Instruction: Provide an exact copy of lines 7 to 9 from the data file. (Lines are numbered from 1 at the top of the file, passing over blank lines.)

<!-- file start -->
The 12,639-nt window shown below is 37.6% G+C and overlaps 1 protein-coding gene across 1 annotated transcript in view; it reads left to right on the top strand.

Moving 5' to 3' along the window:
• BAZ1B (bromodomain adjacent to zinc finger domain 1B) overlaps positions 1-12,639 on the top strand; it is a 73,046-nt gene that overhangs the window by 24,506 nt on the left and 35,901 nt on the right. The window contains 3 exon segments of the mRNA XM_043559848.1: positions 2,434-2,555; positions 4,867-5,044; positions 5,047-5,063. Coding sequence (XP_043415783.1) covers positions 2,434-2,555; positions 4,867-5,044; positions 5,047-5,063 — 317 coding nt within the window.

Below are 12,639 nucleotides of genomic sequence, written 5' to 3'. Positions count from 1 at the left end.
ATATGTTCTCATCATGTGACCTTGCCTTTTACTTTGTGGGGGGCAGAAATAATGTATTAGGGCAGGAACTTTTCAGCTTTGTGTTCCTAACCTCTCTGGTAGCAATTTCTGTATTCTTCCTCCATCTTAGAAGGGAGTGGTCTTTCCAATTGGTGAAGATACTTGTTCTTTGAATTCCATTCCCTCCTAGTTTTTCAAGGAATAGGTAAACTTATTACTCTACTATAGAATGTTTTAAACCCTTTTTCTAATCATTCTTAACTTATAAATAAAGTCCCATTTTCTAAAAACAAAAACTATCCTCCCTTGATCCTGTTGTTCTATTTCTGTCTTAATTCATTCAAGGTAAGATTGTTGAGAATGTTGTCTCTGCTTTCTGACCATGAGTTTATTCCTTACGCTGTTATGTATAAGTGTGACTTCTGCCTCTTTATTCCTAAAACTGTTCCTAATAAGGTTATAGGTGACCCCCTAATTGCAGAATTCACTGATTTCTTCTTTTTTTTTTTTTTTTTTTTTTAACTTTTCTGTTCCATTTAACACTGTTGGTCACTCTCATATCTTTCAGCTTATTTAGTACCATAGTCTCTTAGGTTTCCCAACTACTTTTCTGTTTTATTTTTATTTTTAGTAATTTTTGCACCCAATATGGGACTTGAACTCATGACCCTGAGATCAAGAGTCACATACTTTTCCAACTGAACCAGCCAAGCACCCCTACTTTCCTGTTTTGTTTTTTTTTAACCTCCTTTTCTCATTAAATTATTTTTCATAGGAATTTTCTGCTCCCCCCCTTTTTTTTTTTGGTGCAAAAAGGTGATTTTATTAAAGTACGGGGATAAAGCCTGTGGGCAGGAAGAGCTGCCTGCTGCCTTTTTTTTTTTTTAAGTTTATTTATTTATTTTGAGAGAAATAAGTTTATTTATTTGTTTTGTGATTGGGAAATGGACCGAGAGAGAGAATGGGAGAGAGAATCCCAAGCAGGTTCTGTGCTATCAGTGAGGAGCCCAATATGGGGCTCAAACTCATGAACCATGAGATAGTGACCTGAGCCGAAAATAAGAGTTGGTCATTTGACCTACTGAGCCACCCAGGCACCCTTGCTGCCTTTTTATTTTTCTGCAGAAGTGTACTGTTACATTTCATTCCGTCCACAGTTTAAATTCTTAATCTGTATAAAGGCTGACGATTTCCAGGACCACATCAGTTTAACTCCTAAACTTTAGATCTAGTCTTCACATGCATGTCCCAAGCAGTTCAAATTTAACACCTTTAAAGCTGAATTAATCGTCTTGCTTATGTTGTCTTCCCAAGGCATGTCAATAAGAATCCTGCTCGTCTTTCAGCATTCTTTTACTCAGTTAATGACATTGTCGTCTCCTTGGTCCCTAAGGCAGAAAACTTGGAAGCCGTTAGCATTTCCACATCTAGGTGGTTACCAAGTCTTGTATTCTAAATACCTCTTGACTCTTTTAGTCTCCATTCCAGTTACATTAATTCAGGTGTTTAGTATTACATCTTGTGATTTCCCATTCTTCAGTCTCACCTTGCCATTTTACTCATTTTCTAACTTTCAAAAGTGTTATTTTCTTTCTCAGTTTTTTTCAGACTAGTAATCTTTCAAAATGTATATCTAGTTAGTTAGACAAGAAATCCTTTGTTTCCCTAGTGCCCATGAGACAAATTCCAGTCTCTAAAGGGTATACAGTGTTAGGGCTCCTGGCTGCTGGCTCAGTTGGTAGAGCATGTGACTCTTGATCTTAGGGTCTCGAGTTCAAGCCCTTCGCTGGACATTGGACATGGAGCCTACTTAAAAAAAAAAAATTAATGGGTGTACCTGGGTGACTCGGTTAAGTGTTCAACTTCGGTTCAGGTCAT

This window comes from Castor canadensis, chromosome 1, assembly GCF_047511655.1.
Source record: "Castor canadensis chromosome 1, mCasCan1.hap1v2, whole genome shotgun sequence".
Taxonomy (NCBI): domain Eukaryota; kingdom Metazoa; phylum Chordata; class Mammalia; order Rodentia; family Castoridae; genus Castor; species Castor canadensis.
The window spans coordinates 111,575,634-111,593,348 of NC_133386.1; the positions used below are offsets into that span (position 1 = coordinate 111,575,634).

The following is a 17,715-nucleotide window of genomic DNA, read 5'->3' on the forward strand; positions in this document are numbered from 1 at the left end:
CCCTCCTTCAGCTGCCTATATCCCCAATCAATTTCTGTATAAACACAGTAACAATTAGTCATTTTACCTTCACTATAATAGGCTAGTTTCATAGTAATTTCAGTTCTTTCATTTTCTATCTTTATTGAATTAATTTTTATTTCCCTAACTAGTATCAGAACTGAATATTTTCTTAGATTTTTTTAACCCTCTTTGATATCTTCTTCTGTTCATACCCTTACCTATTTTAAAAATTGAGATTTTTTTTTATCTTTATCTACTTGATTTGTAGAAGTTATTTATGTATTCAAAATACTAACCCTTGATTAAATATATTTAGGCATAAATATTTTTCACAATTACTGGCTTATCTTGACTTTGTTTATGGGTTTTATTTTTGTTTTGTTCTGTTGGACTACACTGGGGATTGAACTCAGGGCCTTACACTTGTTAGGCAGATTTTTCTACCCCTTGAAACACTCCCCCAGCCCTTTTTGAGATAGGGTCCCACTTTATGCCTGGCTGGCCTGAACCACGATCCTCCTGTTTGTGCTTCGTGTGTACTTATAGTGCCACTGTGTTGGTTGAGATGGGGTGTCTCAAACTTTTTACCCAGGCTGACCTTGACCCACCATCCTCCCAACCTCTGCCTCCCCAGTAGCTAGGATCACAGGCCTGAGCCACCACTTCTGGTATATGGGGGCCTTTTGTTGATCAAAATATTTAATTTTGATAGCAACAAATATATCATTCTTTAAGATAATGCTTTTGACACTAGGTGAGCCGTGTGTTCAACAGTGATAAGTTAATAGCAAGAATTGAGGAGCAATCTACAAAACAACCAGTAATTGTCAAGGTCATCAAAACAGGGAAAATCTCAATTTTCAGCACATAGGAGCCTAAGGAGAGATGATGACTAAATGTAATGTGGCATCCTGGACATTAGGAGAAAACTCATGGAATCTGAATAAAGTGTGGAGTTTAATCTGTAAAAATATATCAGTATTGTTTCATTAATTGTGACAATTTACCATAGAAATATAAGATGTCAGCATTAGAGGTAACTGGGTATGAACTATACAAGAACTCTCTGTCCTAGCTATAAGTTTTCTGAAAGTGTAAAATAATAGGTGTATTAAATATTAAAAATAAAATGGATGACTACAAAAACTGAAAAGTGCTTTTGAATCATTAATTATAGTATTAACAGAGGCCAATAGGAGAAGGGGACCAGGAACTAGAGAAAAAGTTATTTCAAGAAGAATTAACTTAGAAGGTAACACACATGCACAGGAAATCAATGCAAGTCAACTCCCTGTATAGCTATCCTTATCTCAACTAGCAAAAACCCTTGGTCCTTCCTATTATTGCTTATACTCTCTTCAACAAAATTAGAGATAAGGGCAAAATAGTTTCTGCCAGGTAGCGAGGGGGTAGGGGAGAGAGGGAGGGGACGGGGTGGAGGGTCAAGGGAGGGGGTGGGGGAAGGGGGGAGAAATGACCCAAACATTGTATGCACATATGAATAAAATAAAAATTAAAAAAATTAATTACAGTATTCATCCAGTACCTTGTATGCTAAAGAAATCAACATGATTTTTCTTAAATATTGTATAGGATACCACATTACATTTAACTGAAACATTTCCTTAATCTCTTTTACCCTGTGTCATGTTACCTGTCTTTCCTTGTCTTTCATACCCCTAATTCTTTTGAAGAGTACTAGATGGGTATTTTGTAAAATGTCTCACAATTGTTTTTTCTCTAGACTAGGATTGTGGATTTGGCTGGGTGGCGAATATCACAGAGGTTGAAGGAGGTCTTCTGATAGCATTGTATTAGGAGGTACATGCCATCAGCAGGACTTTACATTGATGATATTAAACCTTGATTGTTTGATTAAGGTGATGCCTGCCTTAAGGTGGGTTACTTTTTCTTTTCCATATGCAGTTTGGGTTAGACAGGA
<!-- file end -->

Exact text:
Source record: "Castor canadensis chromosome 1, mCasCan1.hap1v2, whole genome shotgun sequence".
Taxonomy (NCBI): domain Eukaryota; kingdom Metazoa; phylum Chordata; class Mammalia; order Rodentia; family Castoridae; genus Castor; species Castor canadensis.
The window spans coordinates 111,575,634-111,593,348 of NC_133386.1; the positions used below are offsets into that span (position 1 = coordinate 111,575,634).